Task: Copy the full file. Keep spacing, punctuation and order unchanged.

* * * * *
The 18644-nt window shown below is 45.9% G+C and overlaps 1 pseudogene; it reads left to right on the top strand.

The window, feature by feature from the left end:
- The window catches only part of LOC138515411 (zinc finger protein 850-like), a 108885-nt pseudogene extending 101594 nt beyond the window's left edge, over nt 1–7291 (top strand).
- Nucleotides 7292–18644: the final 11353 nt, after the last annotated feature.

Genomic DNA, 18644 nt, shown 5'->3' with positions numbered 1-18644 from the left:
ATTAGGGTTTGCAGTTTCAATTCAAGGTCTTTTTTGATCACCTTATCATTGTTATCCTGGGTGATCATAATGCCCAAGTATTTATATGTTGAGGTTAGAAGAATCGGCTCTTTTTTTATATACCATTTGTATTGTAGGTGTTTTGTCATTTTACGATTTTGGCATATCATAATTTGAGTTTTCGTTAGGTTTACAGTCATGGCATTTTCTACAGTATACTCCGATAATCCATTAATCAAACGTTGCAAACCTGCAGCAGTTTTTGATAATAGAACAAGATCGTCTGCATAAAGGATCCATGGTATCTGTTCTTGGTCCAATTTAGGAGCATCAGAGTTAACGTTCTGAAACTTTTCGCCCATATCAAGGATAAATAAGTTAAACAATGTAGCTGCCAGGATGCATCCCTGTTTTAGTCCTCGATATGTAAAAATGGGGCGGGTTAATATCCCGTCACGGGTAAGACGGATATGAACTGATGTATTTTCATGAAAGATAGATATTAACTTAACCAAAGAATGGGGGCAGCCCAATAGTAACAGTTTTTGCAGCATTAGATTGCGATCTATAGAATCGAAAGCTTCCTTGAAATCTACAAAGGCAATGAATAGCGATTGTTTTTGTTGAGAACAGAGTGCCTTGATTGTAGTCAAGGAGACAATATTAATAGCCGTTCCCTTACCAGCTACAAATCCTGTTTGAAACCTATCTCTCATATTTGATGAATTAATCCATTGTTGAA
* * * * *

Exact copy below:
The 18644-nt window shown below is 45.9% G+C and overlaps 1 pseudogene; it reads left to right on the top strand.

The window, feature by feature from the left end:
- The window catches only part of LOC138515411 (zinc finger protein 850-like), a 108885-nt pseudogene extending 101594 nt beyond the window's left edge, over nt 1–7291 (top strand).
- Nucleotides 7292–18644: the final 11353 nt, after the last annotated feature.

Genomic DNA, 18644 nt, shown 5'->3' with positions numbered 1-18644 from the left:
ATTAGGGTTTGCAGTTTCAATTCAAGGTCTTTTTTGATCACCTTATCATTGTTATCCTGGGTGATCATAATGCCCAAGTATTTATATGTTGAGGTTAGAAGAATCGGCTCTTTTTTTATATACCATTTGTATTGTAGGTGTTTTGTCATTTTACGATTTTGGCATATCATAATTTGAGTTTTCGTTAGGTTTACAGTCATGGCATTTTCTACAGTATACTCCGATAATCCATTAATCAAACGTTGCAAACCTGCAGCAGTTTTTGATAATAGAACAAGATCGTCTGCATAAAGGATCCATGGTATCTGTTCTTGGTCCAATTTAGGAGCATCAGAGTTAACGTTCTGAAACTTTTCGCCCATATCAAGGATAAATAAGTTAAACAATGTAGCTGCCAGGATGCATCCCTGTTTTAGTCCTCGATATGTAAAAATGGGGCGGGTTAATATCCCGTCACGGGTAAGACGGATATGAACTGATGTATTTTCATGAAAGATAGATATTAACTTAACCAAAGAATGGGGGCAGCCCAATAGTAACAGTTTTTGCAGCATTAGATTGCGATCTATAGAATCGAAAGCTTCCTTGAAATCTACAAAGGCAATGAATAGCGATTGTTTTTGTTGAGAACAGAGTGCCTTGATTGTAGTCAAGGAGACAATATTAATAGCCGTTCCCTTACCAGCTACAAATCCTGTTTGAAACCTATCTCTCATATTTGATGAATTAATCCATTGTTGAA